On November 18 and 19, 2021, at the Live Fish Station – Porto Pim Aquarium, the Regional Secretariat for the Environment and Climate Change hosted an innovative project to tag loggerhead turtles (𝘊𝘢𝘳𝘦𝘵𝘵𝘢 𝘤𝘢𝘳𝘦𝘵𝘵𝘢) with state-of-the-art satellite transmitters.
This initiative is part of a collaboration between the COSTA project (costaproject.org
), led by researcher Frederic Vandeperre from the Okeanos centre of the University of the Azores, the NGO UPWELL (upwell.org
), the researcher Philippe Gaspar from Mercator Ocean, the Department of Marine Science of the Florida Atlantic University, the Regional Directorate of Fisheries and the Regional Directorate of Maritime Affairs.
The solar markers were developed under the guidance of Dr. George Shillinger, Co-founder and Executive Director of Upwell, in a process that took more than 10 years of research and improvement, which resulted in these markers weighing around 2 grams and measuring around 2 centimeters.
These are solar markers that charge the battery when the turtles are resting on the ocean’s surface, and it is also at this time that the data is transmitted by satellite. These markers in experimental phase, used for the first time, have a transmission duration of 8 months and, as the turtle grows, they fall and are not recoverable as they do not float.
Six small loggerhead turtles (˂ 30 cm CCL) have been tagged, but the aim is to tag around 30 animals. With this study we intend to unveil the course that these animals take. Until today it is known that most are born on the beaches of Florida – USA, and that with the help of the Gulf Stream they come to the Azores, but what happens afterwards is an enigma of biology.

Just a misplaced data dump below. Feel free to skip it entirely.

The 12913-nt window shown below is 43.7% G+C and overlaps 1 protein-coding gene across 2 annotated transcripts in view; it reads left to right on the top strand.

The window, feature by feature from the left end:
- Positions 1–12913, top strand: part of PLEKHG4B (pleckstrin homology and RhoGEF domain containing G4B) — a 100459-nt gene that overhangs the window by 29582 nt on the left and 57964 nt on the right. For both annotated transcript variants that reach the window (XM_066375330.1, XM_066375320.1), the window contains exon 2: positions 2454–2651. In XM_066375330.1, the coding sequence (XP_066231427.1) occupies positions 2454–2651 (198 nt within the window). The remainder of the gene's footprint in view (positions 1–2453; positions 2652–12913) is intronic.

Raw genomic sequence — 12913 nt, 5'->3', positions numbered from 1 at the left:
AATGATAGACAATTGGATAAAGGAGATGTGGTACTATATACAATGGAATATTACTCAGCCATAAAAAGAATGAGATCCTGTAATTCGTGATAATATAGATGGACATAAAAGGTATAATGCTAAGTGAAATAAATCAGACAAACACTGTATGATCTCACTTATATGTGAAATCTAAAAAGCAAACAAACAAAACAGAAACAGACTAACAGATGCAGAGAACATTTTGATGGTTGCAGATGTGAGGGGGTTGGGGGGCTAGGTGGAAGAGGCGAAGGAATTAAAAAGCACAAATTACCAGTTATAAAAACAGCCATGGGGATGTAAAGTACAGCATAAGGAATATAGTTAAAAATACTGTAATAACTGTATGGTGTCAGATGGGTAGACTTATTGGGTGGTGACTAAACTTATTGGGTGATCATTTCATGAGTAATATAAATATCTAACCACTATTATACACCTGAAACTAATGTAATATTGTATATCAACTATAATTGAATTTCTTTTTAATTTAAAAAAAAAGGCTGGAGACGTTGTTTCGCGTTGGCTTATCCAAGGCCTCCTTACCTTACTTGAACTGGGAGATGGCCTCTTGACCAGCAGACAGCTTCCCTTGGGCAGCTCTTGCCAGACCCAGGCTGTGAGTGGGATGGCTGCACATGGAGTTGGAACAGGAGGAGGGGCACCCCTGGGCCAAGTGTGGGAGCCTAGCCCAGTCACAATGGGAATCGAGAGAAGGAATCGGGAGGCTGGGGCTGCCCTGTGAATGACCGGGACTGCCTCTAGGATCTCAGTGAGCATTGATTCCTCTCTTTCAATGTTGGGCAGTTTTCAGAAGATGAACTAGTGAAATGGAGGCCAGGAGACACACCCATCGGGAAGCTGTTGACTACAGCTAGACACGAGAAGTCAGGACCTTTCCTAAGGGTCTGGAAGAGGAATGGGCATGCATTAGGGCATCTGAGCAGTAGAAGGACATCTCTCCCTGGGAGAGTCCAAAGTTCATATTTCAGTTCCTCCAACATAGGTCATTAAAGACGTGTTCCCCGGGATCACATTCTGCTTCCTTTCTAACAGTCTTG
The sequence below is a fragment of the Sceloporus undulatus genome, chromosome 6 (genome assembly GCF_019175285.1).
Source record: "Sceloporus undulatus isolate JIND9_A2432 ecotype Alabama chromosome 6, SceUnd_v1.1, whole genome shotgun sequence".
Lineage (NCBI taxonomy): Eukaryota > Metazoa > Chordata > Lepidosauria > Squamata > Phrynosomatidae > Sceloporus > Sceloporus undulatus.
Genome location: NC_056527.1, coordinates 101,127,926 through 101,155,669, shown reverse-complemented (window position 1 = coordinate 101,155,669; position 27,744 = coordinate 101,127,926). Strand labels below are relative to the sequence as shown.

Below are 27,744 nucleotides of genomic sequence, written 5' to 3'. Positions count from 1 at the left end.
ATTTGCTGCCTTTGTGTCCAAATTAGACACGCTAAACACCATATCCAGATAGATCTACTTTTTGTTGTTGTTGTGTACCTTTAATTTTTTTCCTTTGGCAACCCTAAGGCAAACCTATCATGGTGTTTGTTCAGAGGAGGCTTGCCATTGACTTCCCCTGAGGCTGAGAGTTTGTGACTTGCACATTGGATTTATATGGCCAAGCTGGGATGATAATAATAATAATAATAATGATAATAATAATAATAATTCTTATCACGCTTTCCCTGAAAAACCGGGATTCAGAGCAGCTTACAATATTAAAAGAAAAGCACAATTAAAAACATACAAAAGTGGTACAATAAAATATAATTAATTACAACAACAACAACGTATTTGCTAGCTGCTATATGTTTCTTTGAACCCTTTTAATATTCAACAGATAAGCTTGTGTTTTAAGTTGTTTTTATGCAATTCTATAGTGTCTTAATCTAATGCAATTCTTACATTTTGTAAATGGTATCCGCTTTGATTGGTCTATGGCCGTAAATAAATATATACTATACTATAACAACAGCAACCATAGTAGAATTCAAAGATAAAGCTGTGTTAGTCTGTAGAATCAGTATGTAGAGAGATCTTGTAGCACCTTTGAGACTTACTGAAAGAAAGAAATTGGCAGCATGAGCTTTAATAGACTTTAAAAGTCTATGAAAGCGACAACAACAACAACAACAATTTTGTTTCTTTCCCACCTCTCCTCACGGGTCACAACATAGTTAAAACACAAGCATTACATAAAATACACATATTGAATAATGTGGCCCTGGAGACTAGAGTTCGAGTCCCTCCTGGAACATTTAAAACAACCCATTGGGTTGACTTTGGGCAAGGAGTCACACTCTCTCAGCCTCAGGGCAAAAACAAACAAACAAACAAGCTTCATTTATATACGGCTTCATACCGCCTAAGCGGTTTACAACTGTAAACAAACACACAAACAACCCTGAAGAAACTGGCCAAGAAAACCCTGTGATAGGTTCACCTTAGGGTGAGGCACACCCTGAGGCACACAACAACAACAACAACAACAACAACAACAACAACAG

The turtles were recovered from the Live Fish Station and released on November 19, 2021, having been in the care of Flying Sharks biologists.
This work is part of the action of Restoration of marine and coastal species, coordinated by the Regional Directorate for Sea Affairs, of the LIFE IP AZORES NATURA project (LIFE17 IPE/PT/000010), with the objective of comparing the movements of small turtles caught in the and rehabilitated at the Porto Pim Aquarium, to assess the success of the rehabilitation practices used.
With the financial support of the LIFE Programme of the European Union. RN 2000
Fotografias: Bruno Pereira